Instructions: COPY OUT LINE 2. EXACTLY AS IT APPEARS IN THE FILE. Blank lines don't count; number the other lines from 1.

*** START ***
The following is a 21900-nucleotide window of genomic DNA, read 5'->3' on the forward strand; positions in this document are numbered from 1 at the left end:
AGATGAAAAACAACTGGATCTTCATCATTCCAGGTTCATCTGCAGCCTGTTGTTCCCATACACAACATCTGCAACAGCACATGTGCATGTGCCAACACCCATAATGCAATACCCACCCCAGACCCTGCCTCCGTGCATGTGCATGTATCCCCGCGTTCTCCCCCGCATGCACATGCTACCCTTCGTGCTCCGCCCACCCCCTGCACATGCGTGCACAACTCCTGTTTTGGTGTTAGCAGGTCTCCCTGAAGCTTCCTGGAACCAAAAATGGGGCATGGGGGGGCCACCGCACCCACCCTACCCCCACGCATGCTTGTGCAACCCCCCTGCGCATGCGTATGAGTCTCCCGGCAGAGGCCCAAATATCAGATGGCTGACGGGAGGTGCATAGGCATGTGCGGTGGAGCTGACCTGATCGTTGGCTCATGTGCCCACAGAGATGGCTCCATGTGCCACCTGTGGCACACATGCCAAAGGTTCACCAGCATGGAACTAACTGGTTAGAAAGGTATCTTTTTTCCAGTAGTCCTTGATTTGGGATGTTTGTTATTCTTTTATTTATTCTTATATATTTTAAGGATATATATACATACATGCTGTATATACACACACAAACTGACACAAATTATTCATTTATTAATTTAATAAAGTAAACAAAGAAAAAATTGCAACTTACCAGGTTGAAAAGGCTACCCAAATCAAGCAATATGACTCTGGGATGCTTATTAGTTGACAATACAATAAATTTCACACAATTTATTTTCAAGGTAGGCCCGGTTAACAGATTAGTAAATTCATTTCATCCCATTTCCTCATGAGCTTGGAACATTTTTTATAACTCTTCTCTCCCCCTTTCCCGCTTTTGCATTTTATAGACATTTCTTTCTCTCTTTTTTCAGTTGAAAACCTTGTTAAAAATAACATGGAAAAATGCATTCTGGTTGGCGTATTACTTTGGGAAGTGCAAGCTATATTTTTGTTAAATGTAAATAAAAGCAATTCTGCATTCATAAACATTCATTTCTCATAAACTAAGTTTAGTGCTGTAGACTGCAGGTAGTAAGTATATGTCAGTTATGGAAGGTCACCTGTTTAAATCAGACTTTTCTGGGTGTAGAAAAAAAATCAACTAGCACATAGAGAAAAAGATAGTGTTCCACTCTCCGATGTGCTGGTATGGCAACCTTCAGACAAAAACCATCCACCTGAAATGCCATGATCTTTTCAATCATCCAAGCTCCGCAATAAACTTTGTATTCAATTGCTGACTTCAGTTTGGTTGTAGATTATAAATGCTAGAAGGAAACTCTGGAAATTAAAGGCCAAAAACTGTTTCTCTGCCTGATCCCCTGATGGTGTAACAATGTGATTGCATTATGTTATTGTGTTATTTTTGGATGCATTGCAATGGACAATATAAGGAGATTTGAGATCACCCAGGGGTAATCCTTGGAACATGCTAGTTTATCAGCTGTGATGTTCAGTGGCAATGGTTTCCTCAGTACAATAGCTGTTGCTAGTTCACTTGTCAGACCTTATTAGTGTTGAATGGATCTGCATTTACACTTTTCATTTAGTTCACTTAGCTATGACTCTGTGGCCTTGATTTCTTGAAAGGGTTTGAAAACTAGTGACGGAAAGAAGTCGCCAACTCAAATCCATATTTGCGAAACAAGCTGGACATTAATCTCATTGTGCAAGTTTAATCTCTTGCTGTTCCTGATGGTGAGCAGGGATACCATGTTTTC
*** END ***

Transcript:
AGATGAAAAACAACTGGATCTTCATCATTCCAGGTTCATCTGCAGCCTGTTGTTCCCATACACAACATCTGCAACAGCACATGTGCATGTGCCAACACCCATAATGCAATACCCACCCCAGACCCTGCCTCCGTGCATGTGCATGTATCCCCGCGTTCTCCCCCGCATGCACATGCTACCCTTCGTGCTCCGCCCACCCCCTGCACATGCGTGCACAACTCCTGTTTTGGTGTTAGCAGGTCTCCCTGAAGCTTCCTGGAACCAAAAATGGGGCATGGGGGGGCCACCGCACCCACCCTACCCCCACGCATGCTTGTGCAACCCCCCTGCGCATGCGTATGAGTCTCCCGGCAGAGGCCCAAATATCAGATGGCTGACGGGAGGTGCATAGGCATGTGCGGTGGAGCTGACCTGATCGTTGGCTCATGTGCCCACAGAGATGGCTCCATGTGCCACCTGTGGCACACATGCCAAAGGTTCACCAGCATGGAACTAACTGGTTAGAAAGGTATCTTTTTTCCAGTAGTCCTTGATTTGGGATGTTTGTTATTCTTTTATTTATTCTTATATATTTTAAGGATATATATACATACATGCTGTATATACACACACAAACTGACACAAATTATTCATTTATTAATTTAATAAAGTAAACAAAGAAAAAATTGCAACTTACCAGGTTGAAAAGGCTACCCAAATCAAGCAATATGACTCTGGGATGCTTATTAGTTGACAATACAATAAATTTCACACAATTTATTTTCAAGGTAGGCCCGGTTAACAGATTAGTAAATTCATTTCATCCCATTTCCTCATGAGCTTGGAACATTTTTTATAACTCTTCTCTCCCCCTTTCCCGCTTTTGCATTTTATAGACATTTCTTTCTCTCTTTTTTCAGTTGAAAACCTTGTTAAAAATAACATGGAAAAATGCATTCTGGTTGGCGTATTACTTTGGGAAGTGCAAGCTATATTTTTGTTAAATGTAAATAAAAGCAATTCTGCATTCATAAACATTCATTTCTCATAAACTAAGTTTAGTGCTGTAGACTGCAGGTAGTAAGTATATGTCAGTTATGGAAGGTCACCTGTTTAAATCAGACTTTTCTGGGTGTAGAAAAAAAATCAACTAGCACATAGAGAAAAAGATAGTGTTCCACTCTCCGATGTGCTGGTATGGCAACCTTCAGACAAAAACCATCCACCTGAAATGCCATGATCTTTTCAATCATCCAAGCTCCGCAATAAACTTTGTATTCAATTGCTGACTTCAGTTTGGTTGTAGATTATAAATGCTAGAAGGAAACTCTGGAAATTAAAGGCCAAAAACTGTTTCTCTGCCTGATCCCCTGATGGTGTAACAATGTGATTGCATTATGTTATTGTGTTATTTTTGGATGCATTGCAATGGACAATATAAGGAGATTTGAGATCACCCAGGGGTAATCCTTGGAACATGCTAGTTTATCAGCTGTGATGTTCAGTGGCAATGGTTTCCTCAGTACAATAGCTGTTGCTAGTTCACTTGTCAGACCTTATTAGTGTTGAATGGATCTGCATTTACACTTTTCATTTAGTTCACTTAGCTATGACTCTGTGGCCTTGATTTCTTGAAAGGGTTTGAAAACTAGTGACGGAAAGAAGTCGCCAACTCAAATCCATATTTGCGAAACAAGCTGGACATTAATCTCATTGTGCAAGTTTAATCTCTTGCTGTTCCTGATGGTGAGCAGGGATACCATGTTTTC